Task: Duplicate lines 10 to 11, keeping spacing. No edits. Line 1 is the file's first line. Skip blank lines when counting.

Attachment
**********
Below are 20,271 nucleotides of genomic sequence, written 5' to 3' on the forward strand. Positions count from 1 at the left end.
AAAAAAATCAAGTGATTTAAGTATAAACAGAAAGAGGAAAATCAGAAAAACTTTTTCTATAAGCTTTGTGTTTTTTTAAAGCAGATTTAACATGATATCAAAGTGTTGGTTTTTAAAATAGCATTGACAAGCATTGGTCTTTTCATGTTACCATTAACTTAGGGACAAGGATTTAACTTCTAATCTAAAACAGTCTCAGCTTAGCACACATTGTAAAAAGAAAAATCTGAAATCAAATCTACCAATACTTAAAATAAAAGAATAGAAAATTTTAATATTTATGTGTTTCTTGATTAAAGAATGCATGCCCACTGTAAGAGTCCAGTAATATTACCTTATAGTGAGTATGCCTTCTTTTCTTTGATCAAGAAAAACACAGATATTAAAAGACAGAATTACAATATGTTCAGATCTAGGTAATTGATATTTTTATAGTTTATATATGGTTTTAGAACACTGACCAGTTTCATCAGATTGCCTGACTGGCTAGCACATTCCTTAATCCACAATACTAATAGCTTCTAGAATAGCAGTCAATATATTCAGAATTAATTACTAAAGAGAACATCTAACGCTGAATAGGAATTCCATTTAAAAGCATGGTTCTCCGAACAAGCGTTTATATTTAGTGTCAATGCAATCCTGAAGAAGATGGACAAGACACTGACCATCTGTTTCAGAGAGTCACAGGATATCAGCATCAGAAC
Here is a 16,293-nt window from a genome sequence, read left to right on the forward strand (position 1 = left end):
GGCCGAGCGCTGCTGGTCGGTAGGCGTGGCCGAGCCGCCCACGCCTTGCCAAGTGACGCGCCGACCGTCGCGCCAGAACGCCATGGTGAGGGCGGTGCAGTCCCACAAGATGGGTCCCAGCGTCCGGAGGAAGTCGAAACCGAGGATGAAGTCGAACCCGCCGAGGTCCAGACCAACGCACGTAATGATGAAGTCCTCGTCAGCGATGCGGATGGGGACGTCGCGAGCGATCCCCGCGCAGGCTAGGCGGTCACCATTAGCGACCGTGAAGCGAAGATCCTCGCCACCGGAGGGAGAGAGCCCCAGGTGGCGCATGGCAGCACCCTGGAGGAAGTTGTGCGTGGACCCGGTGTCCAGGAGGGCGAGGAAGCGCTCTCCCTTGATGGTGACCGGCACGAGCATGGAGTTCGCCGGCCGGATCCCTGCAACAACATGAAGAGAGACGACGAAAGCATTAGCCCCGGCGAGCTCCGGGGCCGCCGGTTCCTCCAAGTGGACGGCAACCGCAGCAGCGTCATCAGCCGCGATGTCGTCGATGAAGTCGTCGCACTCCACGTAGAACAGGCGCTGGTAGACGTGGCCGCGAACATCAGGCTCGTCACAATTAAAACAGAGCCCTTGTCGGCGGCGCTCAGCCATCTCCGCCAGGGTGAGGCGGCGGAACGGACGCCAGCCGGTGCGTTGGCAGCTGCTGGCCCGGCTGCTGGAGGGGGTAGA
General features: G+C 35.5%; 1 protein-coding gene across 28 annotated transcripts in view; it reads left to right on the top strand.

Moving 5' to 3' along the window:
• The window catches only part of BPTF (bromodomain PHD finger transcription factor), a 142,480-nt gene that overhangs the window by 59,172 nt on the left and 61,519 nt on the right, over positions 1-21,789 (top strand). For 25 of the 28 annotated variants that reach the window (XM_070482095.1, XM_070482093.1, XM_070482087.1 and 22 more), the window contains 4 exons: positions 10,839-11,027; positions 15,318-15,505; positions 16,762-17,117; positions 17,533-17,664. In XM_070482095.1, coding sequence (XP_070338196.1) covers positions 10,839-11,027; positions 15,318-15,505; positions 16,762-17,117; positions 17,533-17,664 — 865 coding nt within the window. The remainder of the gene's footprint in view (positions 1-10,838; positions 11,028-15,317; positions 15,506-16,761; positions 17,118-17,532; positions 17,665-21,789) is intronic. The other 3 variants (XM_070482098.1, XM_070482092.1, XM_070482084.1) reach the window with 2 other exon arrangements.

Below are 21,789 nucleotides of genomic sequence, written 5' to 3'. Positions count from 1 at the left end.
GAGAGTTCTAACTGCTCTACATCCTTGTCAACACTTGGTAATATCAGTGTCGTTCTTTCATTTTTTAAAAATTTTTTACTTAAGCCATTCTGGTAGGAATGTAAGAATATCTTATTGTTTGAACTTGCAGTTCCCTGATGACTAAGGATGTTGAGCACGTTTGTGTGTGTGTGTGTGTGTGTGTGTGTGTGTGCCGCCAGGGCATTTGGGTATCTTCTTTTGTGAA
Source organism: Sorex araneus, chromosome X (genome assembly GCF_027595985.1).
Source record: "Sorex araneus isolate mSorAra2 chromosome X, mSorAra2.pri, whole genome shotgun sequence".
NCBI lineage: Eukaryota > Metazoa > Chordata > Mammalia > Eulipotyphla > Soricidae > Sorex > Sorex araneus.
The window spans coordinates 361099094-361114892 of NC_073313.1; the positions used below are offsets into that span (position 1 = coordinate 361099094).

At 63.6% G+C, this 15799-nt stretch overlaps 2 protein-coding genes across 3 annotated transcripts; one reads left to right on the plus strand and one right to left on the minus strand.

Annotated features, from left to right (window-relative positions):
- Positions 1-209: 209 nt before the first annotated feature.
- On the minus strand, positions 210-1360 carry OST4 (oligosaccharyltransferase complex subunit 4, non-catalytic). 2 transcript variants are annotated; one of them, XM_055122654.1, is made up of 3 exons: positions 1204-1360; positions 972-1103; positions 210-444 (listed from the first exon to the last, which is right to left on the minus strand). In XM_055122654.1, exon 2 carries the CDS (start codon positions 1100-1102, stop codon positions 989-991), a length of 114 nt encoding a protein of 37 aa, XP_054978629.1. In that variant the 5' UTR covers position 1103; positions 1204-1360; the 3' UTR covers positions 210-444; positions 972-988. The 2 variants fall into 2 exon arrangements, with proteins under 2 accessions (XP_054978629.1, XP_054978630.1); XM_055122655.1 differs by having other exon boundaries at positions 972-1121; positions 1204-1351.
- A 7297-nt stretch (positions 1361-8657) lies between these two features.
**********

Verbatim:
Source organism: Sorex araneus, chromosome X (genome assembly GCF_027595985.1).
Source record: "Sorex araneus isolate mSorAra2 chromosome X, mSorAra2.pri, whole genome shotgun sequence".